The “sharing economy” describes a type of business built on the sharing of resources – allowing customers to access goods when needed. Think AirBnb or Zipcar. While sharing goods has always been a common practice among friends, family and neighbors, in recent years, the concept of sharing has moved from a community practice into a profitable business model. This increasing legitimacy is reflected in the more polished terms used to describe the phenomenon like peer-to-peer (P2P) networks, collaborative consumption or the access economy.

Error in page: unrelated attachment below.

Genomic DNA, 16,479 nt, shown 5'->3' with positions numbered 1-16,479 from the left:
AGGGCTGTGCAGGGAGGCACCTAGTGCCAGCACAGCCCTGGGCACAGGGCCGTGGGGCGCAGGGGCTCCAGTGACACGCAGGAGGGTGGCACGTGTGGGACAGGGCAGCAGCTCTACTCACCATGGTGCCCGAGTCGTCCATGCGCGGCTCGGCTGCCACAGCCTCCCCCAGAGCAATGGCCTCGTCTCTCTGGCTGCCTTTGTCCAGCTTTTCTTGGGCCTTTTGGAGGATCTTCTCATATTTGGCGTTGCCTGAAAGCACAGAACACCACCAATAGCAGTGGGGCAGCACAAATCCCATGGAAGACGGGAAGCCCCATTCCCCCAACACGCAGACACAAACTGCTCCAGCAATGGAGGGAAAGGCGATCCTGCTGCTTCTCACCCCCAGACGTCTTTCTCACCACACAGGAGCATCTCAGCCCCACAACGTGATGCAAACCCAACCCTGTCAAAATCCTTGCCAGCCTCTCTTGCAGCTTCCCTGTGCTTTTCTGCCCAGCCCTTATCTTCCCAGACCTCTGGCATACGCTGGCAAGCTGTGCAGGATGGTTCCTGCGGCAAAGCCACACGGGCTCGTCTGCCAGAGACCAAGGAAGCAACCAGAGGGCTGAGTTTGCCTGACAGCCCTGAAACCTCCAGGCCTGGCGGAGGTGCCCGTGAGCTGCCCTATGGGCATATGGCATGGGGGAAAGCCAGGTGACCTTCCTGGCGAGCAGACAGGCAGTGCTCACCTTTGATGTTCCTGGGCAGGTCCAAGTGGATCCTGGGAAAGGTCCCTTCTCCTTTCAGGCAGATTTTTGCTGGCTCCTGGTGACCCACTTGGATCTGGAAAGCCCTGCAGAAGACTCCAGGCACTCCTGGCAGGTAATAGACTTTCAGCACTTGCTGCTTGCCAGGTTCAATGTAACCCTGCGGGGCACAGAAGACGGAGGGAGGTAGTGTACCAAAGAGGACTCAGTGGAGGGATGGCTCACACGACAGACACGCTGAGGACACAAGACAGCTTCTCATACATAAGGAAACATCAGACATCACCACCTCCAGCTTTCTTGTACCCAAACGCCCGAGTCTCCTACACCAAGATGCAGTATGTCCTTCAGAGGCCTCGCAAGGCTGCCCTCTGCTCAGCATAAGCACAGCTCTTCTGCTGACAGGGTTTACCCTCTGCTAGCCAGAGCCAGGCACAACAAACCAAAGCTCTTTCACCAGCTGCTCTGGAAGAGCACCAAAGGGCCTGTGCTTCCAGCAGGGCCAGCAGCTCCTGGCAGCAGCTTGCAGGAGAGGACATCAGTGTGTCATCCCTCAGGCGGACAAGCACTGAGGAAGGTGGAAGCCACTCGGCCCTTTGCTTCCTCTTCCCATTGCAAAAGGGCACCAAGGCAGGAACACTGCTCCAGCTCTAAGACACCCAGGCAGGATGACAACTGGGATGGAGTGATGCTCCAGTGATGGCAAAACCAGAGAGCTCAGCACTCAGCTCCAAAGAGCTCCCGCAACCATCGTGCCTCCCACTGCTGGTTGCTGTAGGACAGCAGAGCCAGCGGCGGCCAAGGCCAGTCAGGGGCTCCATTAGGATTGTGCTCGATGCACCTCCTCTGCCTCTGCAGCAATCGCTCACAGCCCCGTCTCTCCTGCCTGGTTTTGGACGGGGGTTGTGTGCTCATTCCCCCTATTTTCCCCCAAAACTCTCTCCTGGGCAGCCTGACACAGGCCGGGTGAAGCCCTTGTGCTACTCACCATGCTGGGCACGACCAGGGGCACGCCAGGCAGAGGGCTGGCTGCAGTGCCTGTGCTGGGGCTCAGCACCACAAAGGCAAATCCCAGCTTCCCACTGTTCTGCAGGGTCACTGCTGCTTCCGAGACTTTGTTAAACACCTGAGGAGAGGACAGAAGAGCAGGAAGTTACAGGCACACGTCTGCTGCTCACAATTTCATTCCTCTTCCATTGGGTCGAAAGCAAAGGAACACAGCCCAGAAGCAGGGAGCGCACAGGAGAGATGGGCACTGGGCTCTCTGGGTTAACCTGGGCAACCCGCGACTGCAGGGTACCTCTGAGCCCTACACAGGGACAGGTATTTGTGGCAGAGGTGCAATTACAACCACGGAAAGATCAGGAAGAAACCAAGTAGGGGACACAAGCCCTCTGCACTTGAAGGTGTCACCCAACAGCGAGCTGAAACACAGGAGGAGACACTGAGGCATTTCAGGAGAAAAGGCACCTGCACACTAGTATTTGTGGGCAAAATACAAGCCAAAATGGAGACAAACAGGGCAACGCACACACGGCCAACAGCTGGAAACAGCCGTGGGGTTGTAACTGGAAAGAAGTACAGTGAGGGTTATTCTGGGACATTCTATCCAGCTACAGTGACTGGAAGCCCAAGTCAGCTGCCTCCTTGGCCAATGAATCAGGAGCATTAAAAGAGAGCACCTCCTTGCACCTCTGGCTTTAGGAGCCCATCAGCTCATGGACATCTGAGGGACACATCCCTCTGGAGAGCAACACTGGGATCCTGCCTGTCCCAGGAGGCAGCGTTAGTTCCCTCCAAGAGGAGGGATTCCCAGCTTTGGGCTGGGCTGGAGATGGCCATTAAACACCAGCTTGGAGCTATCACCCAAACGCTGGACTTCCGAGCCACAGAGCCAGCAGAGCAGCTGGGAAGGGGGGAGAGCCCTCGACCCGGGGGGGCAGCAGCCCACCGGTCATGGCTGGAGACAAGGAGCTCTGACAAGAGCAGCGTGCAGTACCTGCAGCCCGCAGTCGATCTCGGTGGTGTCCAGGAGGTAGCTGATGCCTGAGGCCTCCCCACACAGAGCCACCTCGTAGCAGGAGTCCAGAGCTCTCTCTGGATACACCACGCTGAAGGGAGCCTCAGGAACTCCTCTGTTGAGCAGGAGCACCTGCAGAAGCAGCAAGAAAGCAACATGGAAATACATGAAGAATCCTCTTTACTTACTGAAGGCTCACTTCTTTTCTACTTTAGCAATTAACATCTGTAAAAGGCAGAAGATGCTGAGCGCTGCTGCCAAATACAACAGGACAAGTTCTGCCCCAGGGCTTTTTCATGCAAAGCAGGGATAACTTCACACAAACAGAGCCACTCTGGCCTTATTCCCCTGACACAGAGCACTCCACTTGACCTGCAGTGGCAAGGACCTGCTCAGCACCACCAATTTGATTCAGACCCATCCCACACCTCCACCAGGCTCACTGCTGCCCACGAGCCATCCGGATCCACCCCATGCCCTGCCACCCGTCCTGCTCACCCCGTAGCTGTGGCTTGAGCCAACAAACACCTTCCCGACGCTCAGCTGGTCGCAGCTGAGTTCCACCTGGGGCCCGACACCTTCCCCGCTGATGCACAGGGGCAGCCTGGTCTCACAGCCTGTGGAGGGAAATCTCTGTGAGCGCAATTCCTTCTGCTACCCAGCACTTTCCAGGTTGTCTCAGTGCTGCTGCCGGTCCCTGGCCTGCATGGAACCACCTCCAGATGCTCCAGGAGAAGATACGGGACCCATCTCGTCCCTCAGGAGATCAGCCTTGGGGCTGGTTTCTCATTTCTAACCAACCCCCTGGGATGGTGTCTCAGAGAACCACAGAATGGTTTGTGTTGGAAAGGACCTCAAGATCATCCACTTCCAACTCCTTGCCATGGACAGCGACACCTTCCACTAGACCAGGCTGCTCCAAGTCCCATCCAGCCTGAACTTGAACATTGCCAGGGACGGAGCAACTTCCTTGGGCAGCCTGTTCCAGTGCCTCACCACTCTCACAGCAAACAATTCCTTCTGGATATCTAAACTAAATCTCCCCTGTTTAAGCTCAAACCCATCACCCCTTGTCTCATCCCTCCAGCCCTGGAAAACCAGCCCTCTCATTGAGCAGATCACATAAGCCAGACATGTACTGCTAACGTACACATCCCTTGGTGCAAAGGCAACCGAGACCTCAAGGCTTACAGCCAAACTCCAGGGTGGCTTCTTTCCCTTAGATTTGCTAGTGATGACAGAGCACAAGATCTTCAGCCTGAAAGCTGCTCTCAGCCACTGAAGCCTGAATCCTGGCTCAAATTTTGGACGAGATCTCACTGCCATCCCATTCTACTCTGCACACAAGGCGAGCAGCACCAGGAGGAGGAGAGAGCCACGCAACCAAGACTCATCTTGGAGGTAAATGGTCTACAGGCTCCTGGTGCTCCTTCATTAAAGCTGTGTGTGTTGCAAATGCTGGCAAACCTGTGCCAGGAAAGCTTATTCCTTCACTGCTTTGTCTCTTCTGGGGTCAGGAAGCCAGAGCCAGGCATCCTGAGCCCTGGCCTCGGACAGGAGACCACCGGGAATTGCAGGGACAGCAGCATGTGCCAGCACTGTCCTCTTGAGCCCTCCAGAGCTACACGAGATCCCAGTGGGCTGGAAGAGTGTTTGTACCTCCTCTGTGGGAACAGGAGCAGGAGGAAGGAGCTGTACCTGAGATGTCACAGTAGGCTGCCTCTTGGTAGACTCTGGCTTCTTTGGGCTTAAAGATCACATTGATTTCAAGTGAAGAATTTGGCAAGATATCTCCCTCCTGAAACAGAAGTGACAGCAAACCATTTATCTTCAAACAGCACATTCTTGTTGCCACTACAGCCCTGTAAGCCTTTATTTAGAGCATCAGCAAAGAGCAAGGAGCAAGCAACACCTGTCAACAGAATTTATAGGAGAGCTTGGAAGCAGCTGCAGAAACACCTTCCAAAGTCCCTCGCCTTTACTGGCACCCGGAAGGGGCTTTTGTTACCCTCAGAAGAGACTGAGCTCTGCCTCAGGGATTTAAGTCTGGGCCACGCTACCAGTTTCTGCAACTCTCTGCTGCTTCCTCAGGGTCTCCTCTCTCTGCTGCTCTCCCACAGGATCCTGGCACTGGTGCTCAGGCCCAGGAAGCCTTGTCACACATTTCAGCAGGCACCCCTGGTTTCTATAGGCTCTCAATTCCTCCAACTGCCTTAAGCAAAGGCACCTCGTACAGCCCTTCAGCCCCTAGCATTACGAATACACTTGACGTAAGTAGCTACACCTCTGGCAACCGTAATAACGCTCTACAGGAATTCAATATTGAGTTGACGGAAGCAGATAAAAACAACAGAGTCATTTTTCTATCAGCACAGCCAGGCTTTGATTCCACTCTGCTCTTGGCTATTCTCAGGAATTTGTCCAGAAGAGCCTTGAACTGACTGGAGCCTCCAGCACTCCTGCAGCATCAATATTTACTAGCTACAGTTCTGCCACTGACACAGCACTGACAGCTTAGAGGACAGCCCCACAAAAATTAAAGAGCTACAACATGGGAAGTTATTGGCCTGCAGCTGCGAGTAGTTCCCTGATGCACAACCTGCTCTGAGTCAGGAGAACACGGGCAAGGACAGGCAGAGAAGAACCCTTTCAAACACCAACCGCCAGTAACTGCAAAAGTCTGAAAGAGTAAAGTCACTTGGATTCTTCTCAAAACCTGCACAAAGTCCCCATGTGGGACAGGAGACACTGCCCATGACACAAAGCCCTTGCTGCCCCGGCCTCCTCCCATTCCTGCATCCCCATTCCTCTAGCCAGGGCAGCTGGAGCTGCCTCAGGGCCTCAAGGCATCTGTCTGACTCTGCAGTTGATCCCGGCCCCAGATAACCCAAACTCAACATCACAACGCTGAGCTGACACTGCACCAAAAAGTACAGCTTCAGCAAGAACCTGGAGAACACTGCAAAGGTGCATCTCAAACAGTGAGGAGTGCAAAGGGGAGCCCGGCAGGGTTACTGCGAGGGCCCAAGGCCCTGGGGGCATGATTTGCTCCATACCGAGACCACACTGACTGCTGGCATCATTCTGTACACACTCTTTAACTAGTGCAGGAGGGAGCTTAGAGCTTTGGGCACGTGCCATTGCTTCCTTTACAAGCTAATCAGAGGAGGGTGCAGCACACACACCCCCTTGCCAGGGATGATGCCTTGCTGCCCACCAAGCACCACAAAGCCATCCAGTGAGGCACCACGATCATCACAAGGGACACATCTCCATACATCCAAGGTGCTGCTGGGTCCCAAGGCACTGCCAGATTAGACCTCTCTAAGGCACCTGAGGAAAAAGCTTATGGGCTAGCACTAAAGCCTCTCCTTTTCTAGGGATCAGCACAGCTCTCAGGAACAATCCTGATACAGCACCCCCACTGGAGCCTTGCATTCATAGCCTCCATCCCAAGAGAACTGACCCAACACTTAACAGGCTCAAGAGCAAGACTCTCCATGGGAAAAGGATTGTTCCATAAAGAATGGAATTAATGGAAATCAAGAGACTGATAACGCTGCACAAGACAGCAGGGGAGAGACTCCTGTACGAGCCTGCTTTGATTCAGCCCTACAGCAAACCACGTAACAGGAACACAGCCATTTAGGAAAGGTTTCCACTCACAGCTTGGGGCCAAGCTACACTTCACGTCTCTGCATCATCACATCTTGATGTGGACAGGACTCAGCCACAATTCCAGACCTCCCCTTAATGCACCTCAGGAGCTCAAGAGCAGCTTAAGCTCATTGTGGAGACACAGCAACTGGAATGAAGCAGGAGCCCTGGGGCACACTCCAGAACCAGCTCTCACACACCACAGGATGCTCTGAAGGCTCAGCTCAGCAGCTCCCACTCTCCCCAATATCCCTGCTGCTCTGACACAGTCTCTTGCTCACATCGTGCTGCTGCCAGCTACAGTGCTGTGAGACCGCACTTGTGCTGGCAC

Some advocates wax philosophical that this emerging sharing economy has come about because society has collectively arrived at a more altruistic place in our evolution: We don’t all need to own drills or KitchenAid mixers – since most owners only get a few minutes of use out of them a year. Others simply attribute it to Clinton’s old adage, “it’s the economy, stupid,” with trying financial times forcing us to reevaluate the way we interact with one another and with the resources we have at hand. Whether it is a monetary or social paradigm shift, Time considers the access economy to be one of “10 Ideas That Will Change the World.” We agree.